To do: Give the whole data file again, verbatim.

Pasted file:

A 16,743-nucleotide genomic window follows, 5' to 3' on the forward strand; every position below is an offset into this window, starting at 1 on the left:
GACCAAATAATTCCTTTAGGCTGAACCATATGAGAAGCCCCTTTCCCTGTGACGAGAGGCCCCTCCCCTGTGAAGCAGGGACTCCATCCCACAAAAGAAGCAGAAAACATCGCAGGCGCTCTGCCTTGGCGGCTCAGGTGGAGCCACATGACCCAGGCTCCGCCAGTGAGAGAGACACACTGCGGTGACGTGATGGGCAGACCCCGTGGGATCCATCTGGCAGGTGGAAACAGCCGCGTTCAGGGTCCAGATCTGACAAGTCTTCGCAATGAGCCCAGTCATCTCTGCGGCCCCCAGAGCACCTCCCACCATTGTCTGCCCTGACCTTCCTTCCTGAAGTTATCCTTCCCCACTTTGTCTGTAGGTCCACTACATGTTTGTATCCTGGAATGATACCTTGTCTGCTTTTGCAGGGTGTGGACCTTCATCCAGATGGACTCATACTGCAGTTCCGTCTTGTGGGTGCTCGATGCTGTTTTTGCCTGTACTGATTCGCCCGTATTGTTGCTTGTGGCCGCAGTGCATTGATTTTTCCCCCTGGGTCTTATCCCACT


A 16,743-nucleotide genomic window follows, 5' to 3' on the forward strand; every position below is an offset into this window, starting at 1 on the left:
GACCAAATAATTCCTTTAGGCTGAACCATATGAGAAGCCCCTTTCCCTGTGACGAGAGGCCCCTCCCCTGTGAAGCAGGGACTCCATCCCACAAAAGAAGCAGAAAACATCGCAGGCGCTCTGCCTTGGCGGCTCAGGTGGAGCCACATGACCCAGGCTCCGCCAGTGAGAGAGACACACTGCGGTGACGTGATGGGCAGACCCCGTGGGATCCATCTGGCAGGTGGAAACAGCCGCGTTCAGGGTCCAGATCTGACAAGTCTTCGCAATGAGCCCAGTCATCTCTGCGGCCCCCAGAGCACCTCCCACCATTGTCTGCCCTGACCTTCCTTCCTGAAGTTATCCTTCCCCACTTTGTCTGTAGGTCCACTACATGTTTGTATCCTGGAATGATACCTTGTCTGCTTTTGCAGGGTGTGGACCTTCATCCAGATGGACTCATACTGCAGTTCCGTCTTGTGGGTGCTCGATGCTGTTTTTGCCTGTACTGATTCGCCCGTATTGTTGCTTGTGGCCGCAGTGCATTGATTTTTCCCCCTGGGTCTTATCCCACT